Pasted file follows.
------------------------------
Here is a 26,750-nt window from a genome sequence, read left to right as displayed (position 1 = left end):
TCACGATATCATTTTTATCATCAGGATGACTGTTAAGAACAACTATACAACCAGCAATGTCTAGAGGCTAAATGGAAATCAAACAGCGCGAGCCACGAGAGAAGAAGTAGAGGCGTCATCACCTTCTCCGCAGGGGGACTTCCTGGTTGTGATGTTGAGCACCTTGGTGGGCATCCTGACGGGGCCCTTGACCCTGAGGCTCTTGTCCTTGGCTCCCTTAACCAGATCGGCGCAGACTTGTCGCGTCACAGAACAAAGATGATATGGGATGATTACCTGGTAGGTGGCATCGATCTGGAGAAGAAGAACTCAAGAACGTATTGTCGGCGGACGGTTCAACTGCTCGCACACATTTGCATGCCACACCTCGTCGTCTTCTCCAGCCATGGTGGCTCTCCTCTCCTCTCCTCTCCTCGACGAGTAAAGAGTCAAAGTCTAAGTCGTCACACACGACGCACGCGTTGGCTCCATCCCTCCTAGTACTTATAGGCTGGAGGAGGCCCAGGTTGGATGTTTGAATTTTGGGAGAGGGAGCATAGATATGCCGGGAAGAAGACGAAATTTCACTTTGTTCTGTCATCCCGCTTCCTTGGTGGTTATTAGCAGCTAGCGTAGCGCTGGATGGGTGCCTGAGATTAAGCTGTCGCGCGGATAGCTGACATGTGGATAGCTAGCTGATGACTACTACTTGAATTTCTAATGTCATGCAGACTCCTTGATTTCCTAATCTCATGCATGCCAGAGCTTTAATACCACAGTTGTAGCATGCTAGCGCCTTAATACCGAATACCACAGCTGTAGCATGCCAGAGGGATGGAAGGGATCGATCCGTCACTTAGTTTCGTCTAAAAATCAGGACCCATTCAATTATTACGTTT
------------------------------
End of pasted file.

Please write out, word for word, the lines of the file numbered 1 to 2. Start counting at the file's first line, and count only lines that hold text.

Here is a 26,750-nt window from a genome sequence, read left to right as displayed (position 1 = left end):
TCACGATATCATTTTTATCATCAGGATGACTGTTAAGAACAACTATACAACCAGCAATGTCTAGAGGCTAAATGGAAATCAAACAGCGCGAGCCACGAGAGAAGAAGTAGAGGCGTCATCACCTTCTCCGCAGGGGGACTTCCTGGTTGTGATGTTGAGCACCTTGGTGGGCATCCTGACGGGGCCCTTGACCCTGAGGCTCTTGTCCTTGGCTCCCTTAACCAGATCGGCGCAGACTTGTCGCGTCACAGAACAAAGATGATATGGGATGATTACCTGGTAGGTGGCATCGATCTGGAGAAGAAGAACTCAAGAACGTATTGTCGGCGGACGGTTCAACTGCTCGCACACATTTGCATGCCACACCTCGTCGTCTTCTCCAGCCATGGTGGCTCTCCTCTCCTCTCCTCTCCTCGACGAGTAAAGAGTCAAAGTCTAAGTCGTCACACACGACGCACGCGTTGGCTCCATCCCTCCTAGTACTTATAGGCTGGAGGAGGCCCAGGTTGGATGTTTGAATTTTGGGAGAGGGAGCATAGATATGCCGGGAAGAAGACGAAATTTCACTTTGTTCTGTCATCCCGCTTCCTTGGTGGTTATTAGCAGCTAGCGTAGCGCTGGATGGGTGCCTGAGATTAAGCTGTCGCGCGGATAGCTGACATGTGGATAGCTAGCTGATGACTACTACTTGAATTTCTAATGTCATGCAGACTCCTTGATTTCCTAATCTCATGCATGCCAGAGCTTTAATACCACAGTTGTAGCATGCTAGCGCCTTAATACCGAATACCACAGCTGTAGCATGCCAGAGGGATGGAAGGGATCGATCCGTCACTTAGTTTCGTCTAAAAATCAGGACCCATTCAATTATTACGTTT